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Aspartame ‘possibly carcinogenic,’ says one WHO arm, another for ‘acceptable’ limits 

Dietary supplements are inaccurately labeled and even contain banned substances

HQ Team

July 14, 2023: Non-sugar sweetener aspartame is “possibly carcinogenic” to humans and was “acceptable” to be taken at agreed levels, according to two WHO bodies that conducted reviews on the popular sweetener.

Aspartame is a chemical sweetener used in various food and beverage products since the 1980s, including diet drinks, chewing gum, gelatin, ice cream, dairy products such as yogurt, breakfast cereal, toothpaste, and medications such as cough drops and chewable vitamins.

The France-based International Agency for Research on Cancer (IARC) classified aspartame as possibly carcinogenic to humans (Group 2B) on the basis of limited evidence for cancer in humans, specifically, for hepatocellular carcinoma, which is a type of liver cancer.

There was also “limited” evidence for cancer in experimental animals and “limited” evidence related to the possible mechanisms for causing cancer, according to a WHO statement.

The Geneva-based World Health Organization (WHO) and the Food and Agriculture Organization (FAO) Joint Expert Committee on Food Additives (JECFA) concluded that the data evaluated indicated no sufficient reason to change the previously established acceptable daily intake (ADI) of 0–40 mg/kg body weight for aspartame.

Limited evidence for cancer

The committee reaffirmed that it is safe for a person to consume within this limit per day. For example, with a can of diet soft drink containing 200 or 300 mg of aspartame, an adult weighing 70kg would need to consume more than 9–14 cans per day to exceed the acceptable daily intake, assuming no other intake from other food sources.

This was the first time that IARC has evaluated aspartame and the third time for JECFA. After reviewing the available scientific literature, both evaluations noted limitations in the available evidence for cancer, and other health effects.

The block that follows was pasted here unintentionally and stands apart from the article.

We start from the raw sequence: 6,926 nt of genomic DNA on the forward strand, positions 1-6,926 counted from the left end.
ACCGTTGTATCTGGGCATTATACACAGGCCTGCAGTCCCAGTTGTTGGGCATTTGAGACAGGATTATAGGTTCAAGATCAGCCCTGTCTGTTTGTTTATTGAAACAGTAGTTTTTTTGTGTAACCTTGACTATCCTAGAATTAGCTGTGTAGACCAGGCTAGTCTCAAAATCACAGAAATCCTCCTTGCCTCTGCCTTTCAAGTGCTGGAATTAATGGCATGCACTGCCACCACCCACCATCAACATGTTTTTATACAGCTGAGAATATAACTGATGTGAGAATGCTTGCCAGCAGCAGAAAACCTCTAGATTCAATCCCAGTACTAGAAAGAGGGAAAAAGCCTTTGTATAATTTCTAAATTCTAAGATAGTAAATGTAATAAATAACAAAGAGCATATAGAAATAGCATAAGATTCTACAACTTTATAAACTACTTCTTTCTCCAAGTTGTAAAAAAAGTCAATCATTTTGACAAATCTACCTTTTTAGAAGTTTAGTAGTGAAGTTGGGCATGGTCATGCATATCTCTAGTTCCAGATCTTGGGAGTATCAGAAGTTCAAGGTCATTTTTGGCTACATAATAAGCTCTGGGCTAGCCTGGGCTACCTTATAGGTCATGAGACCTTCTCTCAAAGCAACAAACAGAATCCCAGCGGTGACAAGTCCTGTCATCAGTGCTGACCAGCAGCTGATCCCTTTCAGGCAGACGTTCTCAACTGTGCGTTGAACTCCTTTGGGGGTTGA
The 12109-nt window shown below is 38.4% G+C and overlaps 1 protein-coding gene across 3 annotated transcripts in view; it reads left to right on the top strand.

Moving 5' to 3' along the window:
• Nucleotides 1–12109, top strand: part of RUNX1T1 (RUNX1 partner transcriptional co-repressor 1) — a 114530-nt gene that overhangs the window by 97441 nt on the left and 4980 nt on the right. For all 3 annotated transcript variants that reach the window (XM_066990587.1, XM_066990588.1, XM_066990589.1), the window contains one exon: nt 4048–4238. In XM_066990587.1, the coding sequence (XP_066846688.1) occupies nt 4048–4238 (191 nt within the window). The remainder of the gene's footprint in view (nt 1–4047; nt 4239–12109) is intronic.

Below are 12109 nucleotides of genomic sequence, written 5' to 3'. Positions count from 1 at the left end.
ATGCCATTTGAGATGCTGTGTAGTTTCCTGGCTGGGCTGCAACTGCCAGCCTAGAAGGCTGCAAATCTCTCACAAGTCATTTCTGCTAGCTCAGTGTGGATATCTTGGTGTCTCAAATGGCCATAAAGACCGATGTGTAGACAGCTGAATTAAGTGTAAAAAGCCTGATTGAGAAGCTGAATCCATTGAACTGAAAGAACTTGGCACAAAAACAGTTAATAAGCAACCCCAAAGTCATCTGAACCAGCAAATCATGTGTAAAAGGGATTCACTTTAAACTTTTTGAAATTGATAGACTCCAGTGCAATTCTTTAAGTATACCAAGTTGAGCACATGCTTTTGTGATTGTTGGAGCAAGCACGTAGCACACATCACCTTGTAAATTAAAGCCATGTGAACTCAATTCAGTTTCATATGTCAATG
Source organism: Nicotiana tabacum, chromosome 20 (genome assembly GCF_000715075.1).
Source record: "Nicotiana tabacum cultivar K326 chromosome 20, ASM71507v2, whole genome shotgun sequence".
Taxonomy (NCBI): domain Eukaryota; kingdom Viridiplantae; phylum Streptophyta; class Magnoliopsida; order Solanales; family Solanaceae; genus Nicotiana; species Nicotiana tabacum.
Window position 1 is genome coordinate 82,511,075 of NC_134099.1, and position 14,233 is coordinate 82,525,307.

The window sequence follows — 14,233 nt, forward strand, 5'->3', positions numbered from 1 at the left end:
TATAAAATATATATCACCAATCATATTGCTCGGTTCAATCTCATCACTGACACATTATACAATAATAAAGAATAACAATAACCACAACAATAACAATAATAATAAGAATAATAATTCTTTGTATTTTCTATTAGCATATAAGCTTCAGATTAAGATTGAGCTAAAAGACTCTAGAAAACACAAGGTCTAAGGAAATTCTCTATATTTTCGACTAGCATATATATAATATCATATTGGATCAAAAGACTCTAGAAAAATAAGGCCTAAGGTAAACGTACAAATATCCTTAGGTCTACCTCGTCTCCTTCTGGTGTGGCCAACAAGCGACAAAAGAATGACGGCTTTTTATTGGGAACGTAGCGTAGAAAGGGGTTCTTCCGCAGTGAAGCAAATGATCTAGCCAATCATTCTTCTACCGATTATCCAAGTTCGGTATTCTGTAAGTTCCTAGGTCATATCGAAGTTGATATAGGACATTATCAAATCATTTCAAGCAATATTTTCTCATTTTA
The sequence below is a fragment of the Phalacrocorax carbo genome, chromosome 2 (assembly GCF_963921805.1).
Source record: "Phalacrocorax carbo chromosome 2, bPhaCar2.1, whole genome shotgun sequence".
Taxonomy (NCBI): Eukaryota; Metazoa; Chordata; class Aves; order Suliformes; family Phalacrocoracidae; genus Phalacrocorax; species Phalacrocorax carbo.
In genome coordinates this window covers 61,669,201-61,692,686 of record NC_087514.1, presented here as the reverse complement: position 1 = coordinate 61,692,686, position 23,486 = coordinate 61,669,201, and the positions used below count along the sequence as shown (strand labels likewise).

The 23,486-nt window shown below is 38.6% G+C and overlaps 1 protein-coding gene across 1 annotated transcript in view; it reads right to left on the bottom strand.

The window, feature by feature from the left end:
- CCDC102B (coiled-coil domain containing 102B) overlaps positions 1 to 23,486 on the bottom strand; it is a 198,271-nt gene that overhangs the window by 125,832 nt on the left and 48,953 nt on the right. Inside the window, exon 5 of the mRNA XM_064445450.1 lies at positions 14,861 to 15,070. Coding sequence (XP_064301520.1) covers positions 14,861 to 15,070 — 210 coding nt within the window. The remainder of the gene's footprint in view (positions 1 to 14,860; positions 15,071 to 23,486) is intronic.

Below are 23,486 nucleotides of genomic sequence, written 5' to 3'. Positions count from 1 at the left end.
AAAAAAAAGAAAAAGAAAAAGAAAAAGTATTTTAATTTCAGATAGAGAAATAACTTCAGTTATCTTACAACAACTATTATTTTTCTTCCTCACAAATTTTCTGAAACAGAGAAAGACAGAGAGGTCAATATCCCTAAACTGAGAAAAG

“The findings of limited evidence of carcinogenicity in humans and animals, and of limited mechanistic evidence on how carcinogenicity may occur, underscore the need for more research to refine our understanding on whether consumption of aspartame poses a carcinogenic hazard,” said Dr Mary Schubauer-Berigan of the IARC Monographs programme.

IARC classifications reflect the strength of scientific evidence as to whether an agent can cause cancer in humans. They do not reflect the risk of developing cancer at a given exposure level. 

‘Not convincing’

The IARC hazard evaluation considers all types of exposures, such as dietary and occupational. The strength-of-evidence classification in Group 2B is the third highest level out of 4 levels, and it is generally used either when there is limited, not convincing, evidence for cancer in humans or convincing evidence for cancer in experimental animals — not both.

JECFA’s risk assessments determine the probability of a specific type of harm such as cancer, to occur under certain conditions and levels of exposure. “It is not unusual for JECFA to factor IARC classifications into its deliberations,” according to the WHO.

“JECFA also considered the evidence on cancer risk, in animal and human studies, and concluded that the evidence of an association between aspartame consumption and cancer in humans is not convincing,” said Dr Moez Sanaa, WHO’s Head of the Standards and Scientific Advice on Food and Nutrition Unit. 

“We need better studies with longer follow-up and repeated dietary questionnaires in existing cohorts. We need randomized controlled trials, including studies of mechanistic pathways relevant to insulin regulation, metabolic syndrome, and diabetes, particularly as related to carcinogenicity.”

The IARC and JECFA evaluations of the impact of aspartame were based on scientific data gleaned from a range of sources, including peer-reviewed papers, governmental reports, and studies conducted for regulatory purposes. 

Independent experts

The studies have been reviewed by independent experts, and both committees have taken steps to ensure the independence and reliability of their evaluations.

“The assessments of aspartame have indicated that, while safety is not a major concern at the doses which are commonly used, potential effects have been described that need to be investigated by more and better studies,” said Dr Francesco Branca, Director of the Department of Nutrition and Food Safety, WHO.

“Cancer is one of the leading causes of death globally. Every year, 1 in 6 people die from cancer. Science is continuously expanding to assess the possible initiating or facilitating factors of cancer, in the hope of reducing these numbers and the human toll.”

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